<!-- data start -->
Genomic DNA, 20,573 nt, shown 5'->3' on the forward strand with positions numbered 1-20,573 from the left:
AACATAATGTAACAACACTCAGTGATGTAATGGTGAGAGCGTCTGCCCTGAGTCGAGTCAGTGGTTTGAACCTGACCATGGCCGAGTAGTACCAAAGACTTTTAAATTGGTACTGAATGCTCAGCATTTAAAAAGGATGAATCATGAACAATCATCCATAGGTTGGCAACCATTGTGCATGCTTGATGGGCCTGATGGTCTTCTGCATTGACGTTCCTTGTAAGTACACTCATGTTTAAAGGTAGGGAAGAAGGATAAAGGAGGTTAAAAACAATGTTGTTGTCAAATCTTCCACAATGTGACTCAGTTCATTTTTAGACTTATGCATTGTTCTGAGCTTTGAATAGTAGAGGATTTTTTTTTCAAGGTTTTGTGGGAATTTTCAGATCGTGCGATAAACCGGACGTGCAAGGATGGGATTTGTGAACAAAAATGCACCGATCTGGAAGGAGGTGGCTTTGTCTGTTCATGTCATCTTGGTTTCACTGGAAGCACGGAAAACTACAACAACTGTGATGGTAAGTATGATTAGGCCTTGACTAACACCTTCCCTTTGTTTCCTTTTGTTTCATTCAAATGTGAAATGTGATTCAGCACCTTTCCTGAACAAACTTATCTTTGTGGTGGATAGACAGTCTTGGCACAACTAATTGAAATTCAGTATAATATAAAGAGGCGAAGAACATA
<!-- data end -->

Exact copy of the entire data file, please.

Genomic DNA, 20,573 nt, shown 5'->3' on the forward strand with positions numbered 1-20,573 from the left:
AACATAATGTAACAACACTCAGTGATGTAATGGTGAGAGCGTCTGCCCTGAGTCGAGTCAGTGGTTTGAACCTGACCATGGCCGAGTAGTACCAAAGACTTTTAAATTGGTACTGAATGCTCAGCATTTAAAAAGGATGAATCATGAACAATCATCCATAGGTTGGCAACCATTGTGCATGCTTGATGGGCCTGATGGTCTTCTGCATTGACGTTCCTTGTAAGTACACTCATGTTTAAAGGTAGGGAAGAAGGATAAAGGAGGTTAAAAACAATGTTGTTGTCAAATCTTCCACAATGTGACTCAGTTCATTTTTAGACTTATGCATTGTTCTGAGCTTTGAATAGTAGAGGATTTTTTTTTCAAGGTTTTGTGGGAATTTTCAGATCGTGCGATAAACCGGACGTGCAAGGATGGGATTTGTGAACAAAAATGCACCGATCTGGAAGGAGGTGGCTTTGTCTGTTCATGTCATCTTGGTTTCACTGGAAGCACGGAAAACTACAACAACTGTGATGGTAAGTATGATTAGGCCTTGACTAACACCTTCCCTTTGTTTCCTTTTGTTTCATTCAAATGTGAAATGTGATTCAGCACCTTTCCTGAACAAACTTATCTTTGTGGTGGATAGACAGTCTTGGCACAACTAATTGAAATTCAGTATAATATAAAGAGGCGAAGAACATA